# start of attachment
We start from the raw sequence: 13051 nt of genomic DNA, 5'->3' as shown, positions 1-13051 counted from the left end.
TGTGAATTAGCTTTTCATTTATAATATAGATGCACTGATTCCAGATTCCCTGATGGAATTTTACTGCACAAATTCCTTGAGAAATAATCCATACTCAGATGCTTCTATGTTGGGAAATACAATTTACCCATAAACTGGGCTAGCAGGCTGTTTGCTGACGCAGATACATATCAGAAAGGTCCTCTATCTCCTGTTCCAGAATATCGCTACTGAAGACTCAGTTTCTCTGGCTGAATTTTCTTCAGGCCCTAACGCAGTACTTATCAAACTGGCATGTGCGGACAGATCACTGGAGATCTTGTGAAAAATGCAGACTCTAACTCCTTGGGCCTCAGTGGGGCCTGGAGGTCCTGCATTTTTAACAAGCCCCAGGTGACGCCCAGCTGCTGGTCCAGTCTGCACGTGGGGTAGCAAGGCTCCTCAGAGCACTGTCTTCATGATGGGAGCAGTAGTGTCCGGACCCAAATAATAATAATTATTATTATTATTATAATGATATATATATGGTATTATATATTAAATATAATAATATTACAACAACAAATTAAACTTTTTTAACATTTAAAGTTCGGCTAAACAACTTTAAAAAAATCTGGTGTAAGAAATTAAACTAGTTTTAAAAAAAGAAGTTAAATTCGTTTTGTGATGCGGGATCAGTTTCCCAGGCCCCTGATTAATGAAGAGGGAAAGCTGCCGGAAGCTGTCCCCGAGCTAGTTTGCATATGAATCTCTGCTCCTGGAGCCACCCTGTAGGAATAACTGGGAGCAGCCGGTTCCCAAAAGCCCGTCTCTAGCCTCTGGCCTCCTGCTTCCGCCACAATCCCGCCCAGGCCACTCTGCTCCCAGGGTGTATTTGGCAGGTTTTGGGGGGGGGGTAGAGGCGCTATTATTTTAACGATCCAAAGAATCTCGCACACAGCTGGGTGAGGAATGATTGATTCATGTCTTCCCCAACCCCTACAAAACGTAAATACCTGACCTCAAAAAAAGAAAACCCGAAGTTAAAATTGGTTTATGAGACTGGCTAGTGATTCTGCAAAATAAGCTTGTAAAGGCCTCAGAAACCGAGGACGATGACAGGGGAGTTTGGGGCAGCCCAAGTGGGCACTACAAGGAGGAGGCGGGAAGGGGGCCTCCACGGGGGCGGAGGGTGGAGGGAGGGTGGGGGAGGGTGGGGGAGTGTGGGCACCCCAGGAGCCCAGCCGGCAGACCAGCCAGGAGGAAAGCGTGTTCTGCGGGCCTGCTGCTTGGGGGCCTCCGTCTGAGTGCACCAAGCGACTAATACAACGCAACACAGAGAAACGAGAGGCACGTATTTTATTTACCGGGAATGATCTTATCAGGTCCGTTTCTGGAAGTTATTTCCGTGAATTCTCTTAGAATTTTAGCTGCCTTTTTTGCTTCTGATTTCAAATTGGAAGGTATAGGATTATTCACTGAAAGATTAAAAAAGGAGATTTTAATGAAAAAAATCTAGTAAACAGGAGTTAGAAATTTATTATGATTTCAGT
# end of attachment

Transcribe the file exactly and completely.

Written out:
We start from the raw sequence: 13051 nt of genomic DNA, 5'->3' as shown, positions 1-13051 counted from the left end.
TGTGAATTAGCTTTTCATTTATAATATAGATGCACTGATTCCAGATTCCCTGATGGAATTTTACTGCACAAATTCCTTGAGAAATAATCCATACTCAGATGCTTCTATGTTGGGAAATACAATTTACCCATAAACTGGGCTAGCAGGCTGTTTGCTGACGCAGATACATATCAGAAAGGTCCTCTATCTCCTGTTCCAGAATATCGCTACTGAAGACTCAGTTTCTCTGGCTGAATTTTCTTCAGGCCCTAACGCAGTACTTATCAAACTGGCATGTGCGGACAGATCACTGGAGATCTTGTGAAAAATGCAGACTCTAACTCCTTGGGCCTCAGTGGGGCCTGGAGGTCCTGCATTTTTAACAAGCCCCAGGTGACGCCCAGCTGCTGGTCCAGTCTGCACGTGGGGTAGCAAGGCTCCTCAGAGCACTGTCTTCATGATGGGAGCAGTAGTGTCCGGACCCAAATAATAATAATTATTATTATTATTATAATGATATATATATGGTATTATATATTAAATATAATAATATTACAACAACAAATTAAACTTTTTTAACATTTAAAGTTCGGCTAAACAACTTTAAAAAAATCTGGTGTAAGAAATTAAACTAGTTTTAAAAAAAGAAGTTAAATTCGTTTTGTGATGCGGGATCAGTTTCCCAGGCCCCTGATTAATGAAGAGGGAAAGCTGCCGGAAGCTGTCCCCGAGCTAGTTTGCATATGAATCTCTGCTCCTGGAGCCACCCTGTAGGAATAACTGGGAGCAGCCGGTTCCCAAAAGCCCGTCTCTAGCCTCTGGCCTCCTGCTTCCGCCACAATCCCGCCCAGGCCACTCTGCTCCCAGGGTGTATTTGGCAGGTTTTGGGGGGGGGGTAGAGGCGCTATTATTTTAACGATCCAAAGAATCTCGCACACAGCTGGGTGAGGAATGATTGATTCATGTCTTCCCCAACCCCTACAAAACGTAAATACCTGACCTCAAAAAAAGAAAACCCGAAGTTAAAATTGGTTTATGAGACTGGCTAGTGATTCTGCAAAATAAGCTTGTAAAGGCCTCAGAAACCGAGGACGATGACAGGGGAGTTTGGGGCAGCCCAAGTGGGCACTACAAGGAGGAGGCGGGAAGGGGGCCTCCACGGGGGCGGAGGGTGGAGGGAGGGTGGGGGAGGGTGGGGGAGTGTGGGCACCCCAGGAGCCCAGCCGGCAGACCAGCCAGGAGGAAAGCGTGTTCTGCGGGCCTGCTGCTTGGGGGCCTCCGTCTGAGTGCACCAAGCGACTAATACAACGCAACACAGAGAAACGAGAGGCACGTATTTTATTTACCGGGAATGATCTTATCAGGTCCGTTTCTGGAAGTTATTTCCGTGAATTCTCTTAGAATTTTAGCTGCCTTTTTTGCTTCTGATTTCAAATTGGAAGGTATAGGATTATTCACTGAAAGATTAAAAAAGGAGATTTTAATGAAAAAAATCTAGTAAACAGGAGTTAGAAATTTATTATGATTTCAGT